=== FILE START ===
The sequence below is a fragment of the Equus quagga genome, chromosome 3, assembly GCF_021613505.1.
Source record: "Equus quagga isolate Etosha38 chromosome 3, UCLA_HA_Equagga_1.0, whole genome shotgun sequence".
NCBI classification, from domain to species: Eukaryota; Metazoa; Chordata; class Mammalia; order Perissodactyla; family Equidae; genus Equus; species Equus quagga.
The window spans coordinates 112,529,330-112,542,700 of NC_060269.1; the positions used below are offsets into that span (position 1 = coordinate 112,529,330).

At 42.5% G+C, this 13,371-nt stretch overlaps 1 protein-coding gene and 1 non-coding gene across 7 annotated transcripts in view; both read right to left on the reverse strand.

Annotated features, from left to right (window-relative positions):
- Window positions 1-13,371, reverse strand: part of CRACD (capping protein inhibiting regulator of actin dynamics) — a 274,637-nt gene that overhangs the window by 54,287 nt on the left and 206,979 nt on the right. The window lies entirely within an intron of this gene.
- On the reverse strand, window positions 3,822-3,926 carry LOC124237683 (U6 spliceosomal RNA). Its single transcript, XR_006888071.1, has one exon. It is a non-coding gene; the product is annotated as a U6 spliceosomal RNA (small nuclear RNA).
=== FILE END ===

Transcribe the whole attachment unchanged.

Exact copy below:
The sequence below is a fragment of the Equus quagga genome, chromosome 3, assembly GCF_021613505.1.
Source record: "Equus quagga isolate Etosha38 chromosome 3, UCLA_HA_Equagga_1.0, whole genome shotgun sequence".
NCBI classification, from domain to species: Eukaryota; Metazoa; Chordata; class Mammalia; order Perissodactyla; family Equidae; genus Equus; species Equus quagga.
The window spans coordinates 112,529,330-112,542,700 of NC_060269.1; the positions used below are offsets into that span (position 1 = coordinate 112,529,330).

At 42.5% G+C, this 13,371-nt stretch overlaps 1 protein-coding gene and 1 non-coding gene across 7 annotated transcripts in view; both read right to left on the reverse strand.

Annotated features, from left to right (window-relative positions):
- Window positions 1-13,371, reverse strand: part of CRACD (capping protein inhibiting regulator of actin dynamics) — a 274,637-nt gene that overhangs the window by 54,287 nt on the left and 206,979 nt on the right. The window lies entirely within an intron of this gene.
- On the reverse strand, window positions 3,822-3,926 carry LOC124237683 (U6 spliceosomal RNA). Its single transcript, XR_006888071.1, has one exon. It is a non-coding gene; the product is annotated as a U6 spliceosomal RNA (small nuclear RNA).